A final remedy for the unlawful detention of tugs and crew – ITLOS

17th February 2023

In the January 2023 issue of International Tug & Salvage, regular columnist Simon Tatham explains how the International Tribunal for the Law of the Sea can intervene when tugs or crews are detained.

Most problems encountered by tugs and other ships trading the high seas are resolvable.

However, there are situations that arise where conventional routes to resolution cannot assist. There may be a contract to turn to and the small print examined, a surveyor appointed or perhaps an insurance claim handled with the skill expected of experienced people.

Salvors can be called, agents appointed to assist, deviation and repairs estimated, superintendents flown out or crew flown home, cargo transhipped and so on.

Moreover, where a third party can be held to blame, well-tried and tested systems areavailable on demand to bring the malefactors to justice or at least apportion or perhaps adjust the losses.

One of those problems where conventional resolutions are not available is when a state acts for no apparent good reason to detain a ship and its crew. As weeks turn to months, local interventions have not borne fruit, and there is still no resolution in sight – where does the unfortunate shipowner then turn?

Instances such as the detention of the salvage master assisting on the Tasman Spirit grounding in 2003 and the security guards on vessel Seaman Guard Ohio in 2013 spring to mind.

In a recent case, tanker Heroic Idun and its crew were detained by the Republic of Equatorial Guinea at the request of the Nigerian state. The lawfulness of the detention, much reported in the shipping press, was strongly contested.

When diplomatic interventions came to nothing at the end of 2022, the Marshall Islands intervened at the request of owners, applying to the International Tribunal for the Law of the Sea (ITLOS).

As the flag state, it sought an order for prompt release of the vessel. The illegality of the original interdiction meant domestic remedies through the local courts did not have to be pursued first. Equatorial Guinea avoided having to respond because they quickly handed the vessel over to the Nigerian state.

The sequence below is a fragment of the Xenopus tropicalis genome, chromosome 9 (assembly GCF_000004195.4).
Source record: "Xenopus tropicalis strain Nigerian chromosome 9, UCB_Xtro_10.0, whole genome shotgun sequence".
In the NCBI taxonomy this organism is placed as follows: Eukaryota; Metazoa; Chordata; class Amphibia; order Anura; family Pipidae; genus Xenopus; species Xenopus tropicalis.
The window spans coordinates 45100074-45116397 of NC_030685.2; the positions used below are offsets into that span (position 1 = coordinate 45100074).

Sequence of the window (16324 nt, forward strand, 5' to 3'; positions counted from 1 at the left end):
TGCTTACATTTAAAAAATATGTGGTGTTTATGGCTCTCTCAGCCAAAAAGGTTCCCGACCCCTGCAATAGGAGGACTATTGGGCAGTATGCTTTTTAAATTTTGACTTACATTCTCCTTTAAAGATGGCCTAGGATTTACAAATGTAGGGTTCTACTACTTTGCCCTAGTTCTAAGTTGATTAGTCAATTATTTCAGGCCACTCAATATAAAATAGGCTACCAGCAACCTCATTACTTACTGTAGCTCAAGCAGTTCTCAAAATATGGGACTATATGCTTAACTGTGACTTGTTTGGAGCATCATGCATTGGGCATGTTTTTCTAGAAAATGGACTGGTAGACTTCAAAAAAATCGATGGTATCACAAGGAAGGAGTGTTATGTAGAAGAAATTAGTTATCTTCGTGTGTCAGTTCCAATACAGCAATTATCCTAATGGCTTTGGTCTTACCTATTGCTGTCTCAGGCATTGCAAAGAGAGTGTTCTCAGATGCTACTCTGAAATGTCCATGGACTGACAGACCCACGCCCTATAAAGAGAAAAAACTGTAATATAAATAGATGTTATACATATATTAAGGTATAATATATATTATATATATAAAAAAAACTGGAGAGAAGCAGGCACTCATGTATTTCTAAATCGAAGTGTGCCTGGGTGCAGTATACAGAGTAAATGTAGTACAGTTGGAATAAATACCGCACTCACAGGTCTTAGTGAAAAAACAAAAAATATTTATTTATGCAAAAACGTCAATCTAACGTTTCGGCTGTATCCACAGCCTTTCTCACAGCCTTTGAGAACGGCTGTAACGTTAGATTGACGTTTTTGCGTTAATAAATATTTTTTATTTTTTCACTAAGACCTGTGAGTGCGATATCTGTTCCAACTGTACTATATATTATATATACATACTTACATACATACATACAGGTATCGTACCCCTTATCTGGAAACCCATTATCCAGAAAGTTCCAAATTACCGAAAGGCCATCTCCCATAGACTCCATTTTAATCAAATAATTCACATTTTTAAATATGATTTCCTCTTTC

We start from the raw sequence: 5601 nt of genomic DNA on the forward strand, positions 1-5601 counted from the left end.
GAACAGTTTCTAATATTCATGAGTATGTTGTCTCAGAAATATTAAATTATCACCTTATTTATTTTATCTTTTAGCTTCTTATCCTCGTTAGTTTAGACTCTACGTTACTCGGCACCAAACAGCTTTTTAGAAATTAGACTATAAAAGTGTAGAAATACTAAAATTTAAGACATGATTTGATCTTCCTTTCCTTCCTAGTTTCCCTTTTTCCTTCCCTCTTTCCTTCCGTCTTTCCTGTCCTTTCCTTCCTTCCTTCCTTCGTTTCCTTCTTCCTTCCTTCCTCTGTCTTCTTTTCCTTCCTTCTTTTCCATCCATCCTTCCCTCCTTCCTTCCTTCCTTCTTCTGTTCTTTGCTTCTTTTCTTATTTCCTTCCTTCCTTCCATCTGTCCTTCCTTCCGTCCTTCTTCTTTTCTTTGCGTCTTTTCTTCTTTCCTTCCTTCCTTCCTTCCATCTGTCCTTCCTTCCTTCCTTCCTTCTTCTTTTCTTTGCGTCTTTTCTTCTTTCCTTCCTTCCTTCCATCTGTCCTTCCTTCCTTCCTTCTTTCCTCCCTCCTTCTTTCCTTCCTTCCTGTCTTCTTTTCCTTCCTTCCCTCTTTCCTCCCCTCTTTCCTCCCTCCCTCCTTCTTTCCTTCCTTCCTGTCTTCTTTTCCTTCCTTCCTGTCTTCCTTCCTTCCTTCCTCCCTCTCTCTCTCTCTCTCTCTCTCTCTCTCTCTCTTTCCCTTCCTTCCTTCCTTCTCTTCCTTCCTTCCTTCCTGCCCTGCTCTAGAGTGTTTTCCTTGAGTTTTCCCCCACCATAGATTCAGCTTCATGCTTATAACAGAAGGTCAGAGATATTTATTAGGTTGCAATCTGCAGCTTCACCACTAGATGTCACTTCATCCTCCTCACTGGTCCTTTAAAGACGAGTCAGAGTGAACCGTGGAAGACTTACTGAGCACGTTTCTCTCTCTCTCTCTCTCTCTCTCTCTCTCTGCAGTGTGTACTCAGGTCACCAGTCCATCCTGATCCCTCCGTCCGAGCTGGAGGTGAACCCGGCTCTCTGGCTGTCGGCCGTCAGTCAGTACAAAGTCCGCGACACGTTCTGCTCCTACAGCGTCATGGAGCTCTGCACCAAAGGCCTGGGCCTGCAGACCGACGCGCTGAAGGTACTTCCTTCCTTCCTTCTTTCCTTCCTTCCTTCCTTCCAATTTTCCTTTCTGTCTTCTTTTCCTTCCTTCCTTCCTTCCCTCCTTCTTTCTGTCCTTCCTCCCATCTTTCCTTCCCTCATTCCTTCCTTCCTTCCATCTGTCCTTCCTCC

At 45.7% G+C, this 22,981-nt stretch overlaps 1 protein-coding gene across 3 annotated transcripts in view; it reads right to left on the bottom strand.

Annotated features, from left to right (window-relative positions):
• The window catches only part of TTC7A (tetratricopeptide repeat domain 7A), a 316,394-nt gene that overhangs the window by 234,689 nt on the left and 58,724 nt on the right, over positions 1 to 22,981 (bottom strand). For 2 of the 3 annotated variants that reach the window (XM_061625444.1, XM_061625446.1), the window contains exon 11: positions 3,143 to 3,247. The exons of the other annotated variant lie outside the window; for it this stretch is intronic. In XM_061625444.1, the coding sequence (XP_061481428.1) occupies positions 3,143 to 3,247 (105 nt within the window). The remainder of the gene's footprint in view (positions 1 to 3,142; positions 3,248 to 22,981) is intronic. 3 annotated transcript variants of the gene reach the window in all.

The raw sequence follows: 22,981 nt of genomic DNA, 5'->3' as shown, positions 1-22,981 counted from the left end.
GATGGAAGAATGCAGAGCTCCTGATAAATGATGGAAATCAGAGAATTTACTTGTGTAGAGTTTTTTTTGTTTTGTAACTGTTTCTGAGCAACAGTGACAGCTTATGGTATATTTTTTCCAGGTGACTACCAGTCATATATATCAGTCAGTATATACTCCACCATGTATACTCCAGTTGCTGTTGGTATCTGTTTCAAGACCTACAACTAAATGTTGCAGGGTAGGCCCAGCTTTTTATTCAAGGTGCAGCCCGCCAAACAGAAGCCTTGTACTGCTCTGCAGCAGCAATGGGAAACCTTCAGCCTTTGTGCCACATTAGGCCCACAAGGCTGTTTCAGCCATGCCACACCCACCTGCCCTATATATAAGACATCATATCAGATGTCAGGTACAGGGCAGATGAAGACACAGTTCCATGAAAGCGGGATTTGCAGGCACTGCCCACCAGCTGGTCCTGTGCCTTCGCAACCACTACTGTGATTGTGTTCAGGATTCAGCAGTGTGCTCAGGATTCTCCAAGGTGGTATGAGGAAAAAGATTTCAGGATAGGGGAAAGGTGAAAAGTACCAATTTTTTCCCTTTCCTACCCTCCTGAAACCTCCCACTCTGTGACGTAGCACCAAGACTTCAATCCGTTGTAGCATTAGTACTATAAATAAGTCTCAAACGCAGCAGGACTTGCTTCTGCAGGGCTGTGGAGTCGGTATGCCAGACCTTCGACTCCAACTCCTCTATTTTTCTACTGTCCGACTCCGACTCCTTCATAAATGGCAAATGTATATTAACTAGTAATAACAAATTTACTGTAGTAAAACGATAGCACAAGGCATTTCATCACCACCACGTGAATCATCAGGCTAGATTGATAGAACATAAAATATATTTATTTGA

Hamburg, Germany, a port with an illustrious historical association with the maritime industry, was selected to be the seat of ITLOS.

This is an independent judicial body established to administer the United Nations Convention on the Law of the Sea 1982 (UNCLOS).

It is a tribunal of final resort for owners where nations can be held to account for their unlawful actions, with binding decisions.

The tribunal consists of 21 independent members elected by secret ballot by the state parties to the convention representing a cross-section of the principal legal systems of the world. ITLOS has a reputation for fairness and integrity as well as competence in the field of law of the sea.

The UNCLOS convention sets out a legal framework to regulate all ocean space. It does not cover everything but does contain a sweeping range of provisions relating to territorial seas, contiguous zones, continental shelves, exclusive economic zones, and the high seas among other things.

The convention provides for a mechanism for arbitration where damages can be sought typically for unlawful interference with the right of innocent passage.

In particular, ITLOS has jurisdiction, compulsory for member states, in proceedings relating to the release of vessels and crews. Applications require the posting of a reasonable bond, usually arranged by a P&I Club.

ITLOS president and judge Albert Hoffmann aptly compared these to “diplomatic protection, in that they allow a dispute concerning a private vessel to be brought to the level of interstate proceedings.”

This diplomatic protection provides an attractive remedy to tugs and other vessels in problematic situations where the traditional avenues to resolution fail to provide any aid.

Finally, one practical point needs to be made in case a tug gets arrested for a commercial claim, even if that leads to a lengthy detention by court order of a ship and therefore its crew. ITLOS is not there to assist. It is an arbiter of disputes that arise under the provisions of UNCLOS.

Tatham & Co are acting for the owners and crew of the HEROIC IDUN in relation to the detentions in W.Africa

Read the article here – ITS January 2023 Maritime Law